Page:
Blackbird

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This article provides information on the identification, biology, and pest potential of the blackbird in Western Australia.

Introduction

The introduced common blackbird (Turdus merula) is a pest in eastern Australia. It damages commercial fruit crops and may compete with native birds. The species is prohibited in Western Australia and individuals found here are destroyed.

The Western Australian Organism List (WAOL) contains information on the area(s) in which this pest is declared and the control and keeping categories to which it has been assigned in Western Australia (WA). Use the links on this page to reach blackbird in WAOL.

Identification

The adult blackbird is about 250mm long (including a 95mm long tail) and weighs 100g.

The male is all black with a bright orange-yellow bill and eye ring, and brown-black legs. The female has dark brown upper parts and mottled, paler underparts which are red-brown in colour. The female also has a whitish chin and a yellow-brown bill and legs.

Juvenile blackbirds are lighter brown in colour than females, with more rufous mottled upper parts. Sub-adult males are brownish black with a black bill.

Distribution

The blackbird occurs naturally in Eurasia and North Africa. It was introduced to Victoria before 1862, and spread throughout Victoria, Tasmania, southern New South Wales and eastern South Australia, but its range has only increased marginally over the last 20 years. 

Behaviour

The male blackbird's distinctive song during the breeding season is loud and melodious with a flute-like quality. Males often sing from high perches. Both sexes produce a variety of other calls and can also mimic native birds.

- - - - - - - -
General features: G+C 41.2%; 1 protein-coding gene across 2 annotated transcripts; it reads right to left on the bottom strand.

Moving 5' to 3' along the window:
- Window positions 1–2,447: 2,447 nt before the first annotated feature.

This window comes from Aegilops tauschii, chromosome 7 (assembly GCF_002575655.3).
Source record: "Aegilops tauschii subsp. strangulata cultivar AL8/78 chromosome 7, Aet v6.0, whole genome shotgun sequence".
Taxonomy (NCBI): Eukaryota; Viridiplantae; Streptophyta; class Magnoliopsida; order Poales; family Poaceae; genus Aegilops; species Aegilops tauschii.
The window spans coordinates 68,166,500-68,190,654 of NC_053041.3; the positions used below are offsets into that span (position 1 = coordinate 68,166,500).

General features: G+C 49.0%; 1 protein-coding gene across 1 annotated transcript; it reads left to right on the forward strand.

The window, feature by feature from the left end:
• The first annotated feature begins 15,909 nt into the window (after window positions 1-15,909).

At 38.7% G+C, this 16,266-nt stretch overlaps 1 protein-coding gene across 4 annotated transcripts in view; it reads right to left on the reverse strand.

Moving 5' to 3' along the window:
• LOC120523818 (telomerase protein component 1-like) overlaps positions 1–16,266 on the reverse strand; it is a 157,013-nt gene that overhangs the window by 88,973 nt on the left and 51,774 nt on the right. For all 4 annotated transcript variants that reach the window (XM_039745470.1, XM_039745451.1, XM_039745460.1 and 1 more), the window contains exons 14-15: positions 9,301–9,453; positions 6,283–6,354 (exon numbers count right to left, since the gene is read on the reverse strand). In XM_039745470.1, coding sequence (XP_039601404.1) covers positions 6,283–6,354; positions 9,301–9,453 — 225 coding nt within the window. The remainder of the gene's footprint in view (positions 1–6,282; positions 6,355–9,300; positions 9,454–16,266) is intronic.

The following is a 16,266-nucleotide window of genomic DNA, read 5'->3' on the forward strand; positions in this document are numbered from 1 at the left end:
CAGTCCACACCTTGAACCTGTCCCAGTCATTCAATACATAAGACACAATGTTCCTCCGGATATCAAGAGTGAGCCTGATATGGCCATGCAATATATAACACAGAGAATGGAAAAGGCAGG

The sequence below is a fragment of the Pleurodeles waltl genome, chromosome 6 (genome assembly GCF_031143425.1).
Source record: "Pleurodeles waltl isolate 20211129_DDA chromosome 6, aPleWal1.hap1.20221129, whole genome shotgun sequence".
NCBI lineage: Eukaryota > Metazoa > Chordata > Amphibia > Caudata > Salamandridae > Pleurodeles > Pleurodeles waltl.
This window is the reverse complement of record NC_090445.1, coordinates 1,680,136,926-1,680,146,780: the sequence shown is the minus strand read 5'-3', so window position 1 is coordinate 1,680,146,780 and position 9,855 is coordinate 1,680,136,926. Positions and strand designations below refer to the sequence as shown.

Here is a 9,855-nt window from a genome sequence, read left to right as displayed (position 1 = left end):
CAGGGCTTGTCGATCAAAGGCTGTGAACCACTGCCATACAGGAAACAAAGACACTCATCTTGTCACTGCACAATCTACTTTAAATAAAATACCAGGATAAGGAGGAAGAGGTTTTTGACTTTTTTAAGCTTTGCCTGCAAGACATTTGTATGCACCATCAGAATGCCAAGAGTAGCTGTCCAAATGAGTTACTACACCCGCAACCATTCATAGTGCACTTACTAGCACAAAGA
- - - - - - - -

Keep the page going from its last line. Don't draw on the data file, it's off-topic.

The birds spend much of their time on the ground, walking or swiftly bounding with occasional flickering of the wings. Frequent pauses are made with the head tilted to one side as if listening.

Blackbirds often forage in the open, but as they are timid, cover is usually close by. When they forage in leaf litter under trees and bushes, they can sound like a person walking through the bush.

The blackbird's short flights are low and undulating, but fast and direct over open country. The tail is raised and fanned and the wings are drooped on landing.

Normally blackbirds are seen in ones or twos and both sexes are strongly territorial. They are also found in small groups when the young have just left the nest and are still being fed by the parents. The birds do not congregate in large flocks, but occasionally assemble in areas where fruit is ripening.

Habitat and food

The blackbird is found in gardens, orchards, thickets, the understoreys of wetter woodlands and forests and along timbered watercourses. Foods include insects, earthworms, molluscs, spiders and fruits.

Reproduction

The breeding season in eastern Australia occurs between September and January. The nest is a large shallow cup of dried plant material bound together with mud and is normally located one to two metres from the ground in dense vegetation. It may also be on the ground, high in a tree or in a building. The three to five eggs are blue-grey with red-brown spots. Incubation takes 13 days and the young leave the nest after another 13 days. Both adults attend the young. In extremely favourable conditions three broods can be raised in one season.

Damage

Blackbirds are considered pests because they damage a variety of soft fruits including berries, cherries, stone fruit and grapes. They are thought to spread weeds, such as blackberry. They cause damage in gardens and may compete with native birds for food and nesting sites.

Further information

For further information on the blackbird, contact the Pest and Disease Information Service.

Contact information

Pest and Disease Information Service (PaDIS)
+61 (0)8 9368 3080
Page last updated: Tuesday, 16 December 2014 - 9:20am